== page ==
“We are honored to receive our first best picture nomination and so many other firsts this morning,” Netflix Chief Content Officer Ted Sarandos said in a statement.
Another company that has emerged in recent years with the mission of producing riskier fare the studios might spurn, Annapurna Pictures picked up its first nominations as a distributor for “Vice” and Barry Jenkins’ “If Beale Street Could Talk,” which missed the cut for best picture but earned three nods, including adapted screenplay for Jenkins.
In recent years, in response to the #OscarsSoWhite uproar, the motion picture academy has made a concerted effort to diversify its ranks, pulling in large numbers of new members from abroad. Reflecting that more international bent, foreign language films made a particularly strong showing in this year’s nominations, with the Mexican-born Cuarón, Polish filmmaker Pawel Pawlikowski (“Cold War”) and Greek director Yorgos Lanthimos (“The Favourite”) earning directing nominations alongside Lee (“BlacKkKlansman”) and Adam McKay (“Vice”).
(Among the morning’s surprises, “A Star Is Born” director Bradley Cooper, who had been considered all but a lock for a nomination, failed to make the cut, as did “Green Book” director Peter Farrelly.)
In the acting categories, academy voters spread their love among a mix of newcomers and veterans. With her seventh nomination, Glenn Close earned the rare distinction of becoming the most-nominated living actor to have not yet won an Oscar
“I can’t tell you how thrilling it is,” said Close, who was nominated alongside Aparicio (“Roma”), Olivia Colman (“The Favourite”), Lady Gaga (“A Star Is Born”) and Melissa McCarthy (“Can You Ever Forgive Me?”). “It’s kind of wonderful to have my career behind me — well, not behind me; it’s still going on! — but it’s starting to mean something. And to be in the room and recognized for work still, that means a lot to me.”
In the lead acting category, the nominees are Cooper (“A Star Is Born”), Christian Bale (“Vice”), Willem Dafoe (“At Eternity’s Gate”), Rami Malek (“Bohemian Rhapsody”) and Viggo Mortensen (“Green Book”). Mahershala Ali (“Green Book”), Adam Driver (“BlacKkKlansman”), Sam Elliott (“A Star Is Born”), Richard E. Grant (“Can You Ever Forgive Me?”) and Sam Rockwell (“Vice”) earned supporting nods.
The documentary feature category, which can often be counted on to deliver some head-scratchers, brought two this year, as a pair of the year’s most successful docs, “Won’t You Be My Neighbor?” and “Three Identical Strangers,” were left out. Two other hit docs — “RBG” and “Free Solo” — made the cut alongside “Hale County This Morning, This Evening,” “Minding the Gap” and “Of Fathers and Sons.”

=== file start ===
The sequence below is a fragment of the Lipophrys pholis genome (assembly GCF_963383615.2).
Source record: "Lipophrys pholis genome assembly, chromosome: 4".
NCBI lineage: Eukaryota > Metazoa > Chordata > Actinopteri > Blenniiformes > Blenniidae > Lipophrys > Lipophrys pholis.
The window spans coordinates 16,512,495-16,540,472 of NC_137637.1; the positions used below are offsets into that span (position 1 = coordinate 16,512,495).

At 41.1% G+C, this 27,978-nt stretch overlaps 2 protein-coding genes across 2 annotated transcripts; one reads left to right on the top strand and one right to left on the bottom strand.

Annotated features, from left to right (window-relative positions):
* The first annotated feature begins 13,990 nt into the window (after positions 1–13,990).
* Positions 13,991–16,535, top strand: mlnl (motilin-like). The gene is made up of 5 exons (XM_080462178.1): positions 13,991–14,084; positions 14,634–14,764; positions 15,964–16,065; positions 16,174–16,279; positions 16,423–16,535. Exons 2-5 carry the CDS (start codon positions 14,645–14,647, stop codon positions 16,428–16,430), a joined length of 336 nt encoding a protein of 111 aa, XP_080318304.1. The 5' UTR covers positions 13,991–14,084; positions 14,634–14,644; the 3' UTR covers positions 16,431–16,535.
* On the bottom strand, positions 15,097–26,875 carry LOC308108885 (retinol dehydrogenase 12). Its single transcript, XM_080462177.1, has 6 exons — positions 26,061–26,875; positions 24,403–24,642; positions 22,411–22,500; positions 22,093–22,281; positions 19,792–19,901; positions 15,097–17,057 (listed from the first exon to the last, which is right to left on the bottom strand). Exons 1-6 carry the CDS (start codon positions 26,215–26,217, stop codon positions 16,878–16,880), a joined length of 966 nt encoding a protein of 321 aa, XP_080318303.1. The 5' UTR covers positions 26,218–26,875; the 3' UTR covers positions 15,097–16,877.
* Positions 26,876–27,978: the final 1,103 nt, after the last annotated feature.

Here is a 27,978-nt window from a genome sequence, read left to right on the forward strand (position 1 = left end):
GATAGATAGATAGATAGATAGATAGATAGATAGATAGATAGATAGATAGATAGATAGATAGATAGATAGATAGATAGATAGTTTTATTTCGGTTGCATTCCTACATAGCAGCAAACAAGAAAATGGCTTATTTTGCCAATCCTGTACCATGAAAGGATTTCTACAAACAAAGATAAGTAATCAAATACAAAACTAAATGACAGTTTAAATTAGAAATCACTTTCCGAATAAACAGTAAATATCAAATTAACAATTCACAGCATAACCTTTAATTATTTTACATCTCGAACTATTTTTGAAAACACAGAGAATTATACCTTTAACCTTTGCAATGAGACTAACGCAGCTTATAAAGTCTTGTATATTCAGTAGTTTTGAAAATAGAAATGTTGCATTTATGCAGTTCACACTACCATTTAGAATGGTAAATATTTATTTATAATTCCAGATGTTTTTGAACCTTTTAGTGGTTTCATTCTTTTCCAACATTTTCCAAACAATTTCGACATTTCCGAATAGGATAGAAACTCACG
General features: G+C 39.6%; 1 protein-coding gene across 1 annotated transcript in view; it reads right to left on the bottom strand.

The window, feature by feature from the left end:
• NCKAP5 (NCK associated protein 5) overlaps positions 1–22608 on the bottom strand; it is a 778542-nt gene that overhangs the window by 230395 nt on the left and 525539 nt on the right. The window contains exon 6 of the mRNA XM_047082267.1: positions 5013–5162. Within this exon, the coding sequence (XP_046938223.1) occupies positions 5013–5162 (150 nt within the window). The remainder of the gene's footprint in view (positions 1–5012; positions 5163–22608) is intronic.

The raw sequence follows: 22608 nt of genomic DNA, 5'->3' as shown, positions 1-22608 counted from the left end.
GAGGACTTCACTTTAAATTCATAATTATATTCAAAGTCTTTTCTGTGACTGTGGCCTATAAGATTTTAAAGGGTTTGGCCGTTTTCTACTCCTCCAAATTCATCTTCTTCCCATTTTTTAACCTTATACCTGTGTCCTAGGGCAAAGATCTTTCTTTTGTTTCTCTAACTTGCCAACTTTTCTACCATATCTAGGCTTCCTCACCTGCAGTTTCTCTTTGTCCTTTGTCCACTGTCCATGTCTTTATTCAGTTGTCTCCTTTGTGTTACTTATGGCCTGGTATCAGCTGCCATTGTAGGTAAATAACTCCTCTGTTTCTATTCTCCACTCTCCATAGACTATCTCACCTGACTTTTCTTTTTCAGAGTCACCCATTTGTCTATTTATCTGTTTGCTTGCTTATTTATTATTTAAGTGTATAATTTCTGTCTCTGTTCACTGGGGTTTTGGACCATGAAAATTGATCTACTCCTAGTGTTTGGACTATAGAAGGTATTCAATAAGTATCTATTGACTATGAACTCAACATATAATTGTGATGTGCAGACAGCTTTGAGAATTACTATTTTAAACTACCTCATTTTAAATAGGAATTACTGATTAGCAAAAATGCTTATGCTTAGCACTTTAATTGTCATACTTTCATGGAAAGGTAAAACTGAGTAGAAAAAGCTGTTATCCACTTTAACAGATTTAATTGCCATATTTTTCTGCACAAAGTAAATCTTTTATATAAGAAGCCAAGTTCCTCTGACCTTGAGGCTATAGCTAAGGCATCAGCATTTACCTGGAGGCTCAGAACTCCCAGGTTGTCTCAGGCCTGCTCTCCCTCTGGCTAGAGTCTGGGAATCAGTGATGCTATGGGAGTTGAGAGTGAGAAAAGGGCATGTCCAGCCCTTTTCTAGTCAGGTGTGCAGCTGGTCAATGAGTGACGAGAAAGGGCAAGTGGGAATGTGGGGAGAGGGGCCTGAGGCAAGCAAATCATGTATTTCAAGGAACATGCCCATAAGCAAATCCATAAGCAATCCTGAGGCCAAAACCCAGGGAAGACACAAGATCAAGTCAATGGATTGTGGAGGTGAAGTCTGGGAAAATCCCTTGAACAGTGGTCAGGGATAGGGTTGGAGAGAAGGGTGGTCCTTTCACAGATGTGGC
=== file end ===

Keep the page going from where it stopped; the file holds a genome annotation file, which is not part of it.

With the academy’s largely white and male membership continuing to become a bit more diverse with each year’s new class of invitees, many once again eyed this year’s nominations for measures of inclusivity. While the nominees in the acting categories are predominantly white, with four films in the best picture race dealing, to varying degrees of directness, with issues of race — “Green Book,” “BlacKkKlansman,” “Black Panther” and “Roma” — the academy can likely rest easy that there will not be a replay of the #OscarSoWhite controversy.
The rigors of awards season can prove head-spinning for even the most seasoned Hollywood veterans. Writer-director Paul Schrader, who first made his name four decades ago with the screenplay for “Taxi Driver,” waxed philosophical about receiving his first nomination, an original screenplay nod for his drama “First Reformed.”
“This is a very difficult conversation because I have never really respected the academy for their choices,” he said bluntly. “On the other hand, I’m enormously gratified that they have selected me. So you live in a kind of conflicted world, where on one hand, you say it truly doesn’t matter and on the other hand, you say, well, I guess it does matter.”
But few who received the news of an Oscar nomination Tuesday morning have experienced as much of a whirlwind in recent months as Aparicio, who had never even considered acting before signing onto “Roma” and now finds herself only the second Mexican and first indigenous person to land a lead actress nomination.
Reached by phone in a hotel room in Mexico, Aparicio recalled how surreal it was for her when the film first premiered at the Venice Film Festival last August.
“I’d never been on a red carpet,” she said. “It was so strange to have all of these people taking your picture, and you don’t even know where to look or who to look at. And this [nomination] — I wasn’t expecting this. I just didn’t see it coming.”
Times staff writers Ashley Lee, Carolina Miranda, Mark Olsen and Jen Yamato contributed to this report.